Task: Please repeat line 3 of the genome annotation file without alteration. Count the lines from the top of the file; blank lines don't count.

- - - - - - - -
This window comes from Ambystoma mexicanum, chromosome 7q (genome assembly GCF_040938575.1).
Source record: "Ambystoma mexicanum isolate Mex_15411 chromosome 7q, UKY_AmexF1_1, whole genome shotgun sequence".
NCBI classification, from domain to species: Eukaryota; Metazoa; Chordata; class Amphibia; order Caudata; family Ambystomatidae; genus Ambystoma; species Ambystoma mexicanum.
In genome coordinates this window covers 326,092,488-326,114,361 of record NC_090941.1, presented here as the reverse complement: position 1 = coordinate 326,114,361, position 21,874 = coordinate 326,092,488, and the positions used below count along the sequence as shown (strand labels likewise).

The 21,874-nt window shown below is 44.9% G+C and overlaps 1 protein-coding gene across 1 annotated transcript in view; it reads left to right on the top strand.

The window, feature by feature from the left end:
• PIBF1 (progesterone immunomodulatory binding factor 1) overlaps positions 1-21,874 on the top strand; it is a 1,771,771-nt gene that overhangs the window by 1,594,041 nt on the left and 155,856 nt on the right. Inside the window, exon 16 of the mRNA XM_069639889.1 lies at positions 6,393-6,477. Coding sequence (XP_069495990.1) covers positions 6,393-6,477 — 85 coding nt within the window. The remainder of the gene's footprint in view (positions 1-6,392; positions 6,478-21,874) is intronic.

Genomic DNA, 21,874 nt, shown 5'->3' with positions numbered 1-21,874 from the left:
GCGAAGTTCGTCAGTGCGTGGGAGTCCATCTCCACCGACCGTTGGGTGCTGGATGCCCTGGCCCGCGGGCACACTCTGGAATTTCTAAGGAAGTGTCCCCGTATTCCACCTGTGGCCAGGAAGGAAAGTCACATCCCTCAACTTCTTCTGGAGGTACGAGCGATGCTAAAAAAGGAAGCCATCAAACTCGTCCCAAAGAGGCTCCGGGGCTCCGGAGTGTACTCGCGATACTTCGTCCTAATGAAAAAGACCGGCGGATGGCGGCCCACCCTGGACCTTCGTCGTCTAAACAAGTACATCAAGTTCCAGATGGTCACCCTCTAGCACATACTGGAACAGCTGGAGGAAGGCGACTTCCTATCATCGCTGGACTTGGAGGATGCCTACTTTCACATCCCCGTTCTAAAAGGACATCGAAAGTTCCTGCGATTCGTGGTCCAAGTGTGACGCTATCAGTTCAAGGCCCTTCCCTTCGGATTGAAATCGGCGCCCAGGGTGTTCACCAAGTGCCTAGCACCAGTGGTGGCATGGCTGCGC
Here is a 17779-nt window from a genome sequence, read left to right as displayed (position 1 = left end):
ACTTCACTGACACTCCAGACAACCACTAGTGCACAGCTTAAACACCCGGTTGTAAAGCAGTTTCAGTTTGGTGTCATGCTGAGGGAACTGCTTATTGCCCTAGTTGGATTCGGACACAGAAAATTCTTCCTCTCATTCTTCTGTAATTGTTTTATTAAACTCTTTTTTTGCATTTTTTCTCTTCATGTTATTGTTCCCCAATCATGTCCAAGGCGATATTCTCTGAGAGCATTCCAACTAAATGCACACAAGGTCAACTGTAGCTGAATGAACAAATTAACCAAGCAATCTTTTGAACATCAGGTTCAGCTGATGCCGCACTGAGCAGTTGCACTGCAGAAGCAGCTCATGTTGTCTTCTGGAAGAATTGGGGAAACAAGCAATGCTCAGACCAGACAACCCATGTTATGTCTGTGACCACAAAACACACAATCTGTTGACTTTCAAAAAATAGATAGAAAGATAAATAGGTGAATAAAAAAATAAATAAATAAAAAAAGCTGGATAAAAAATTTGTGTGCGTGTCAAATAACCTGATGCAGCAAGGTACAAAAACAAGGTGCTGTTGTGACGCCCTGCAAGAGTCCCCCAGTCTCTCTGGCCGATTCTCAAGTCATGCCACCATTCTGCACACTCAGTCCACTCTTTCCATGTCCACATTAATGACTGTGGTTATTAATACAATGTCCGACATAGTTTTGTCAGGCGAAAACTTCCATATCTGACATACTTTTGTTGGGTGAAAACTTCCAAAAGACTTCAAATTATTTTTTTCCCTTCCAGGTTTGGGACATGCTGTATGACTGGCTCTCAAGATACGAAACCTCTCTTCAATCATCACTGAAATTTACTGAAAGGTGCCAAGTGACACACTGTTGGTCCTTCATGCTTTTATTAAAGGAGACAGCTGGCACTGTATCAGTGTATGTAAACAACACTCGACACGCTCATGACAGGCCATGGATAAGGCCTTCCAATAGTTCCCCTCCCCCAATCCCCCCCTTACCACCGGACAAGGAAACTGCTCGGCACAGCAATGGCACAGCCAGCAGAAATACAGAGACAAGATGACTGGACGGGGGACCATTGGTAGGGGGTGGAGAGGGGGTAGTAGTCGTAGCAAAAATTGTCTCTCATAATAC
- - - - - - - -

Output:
NCBI classification, from domain to species: Eukaryota; Metazoa; Chordata; class Amphibia; order Caudata; family Ambystomatidae; genus Ambystoma; species Ambystoma mexicanum.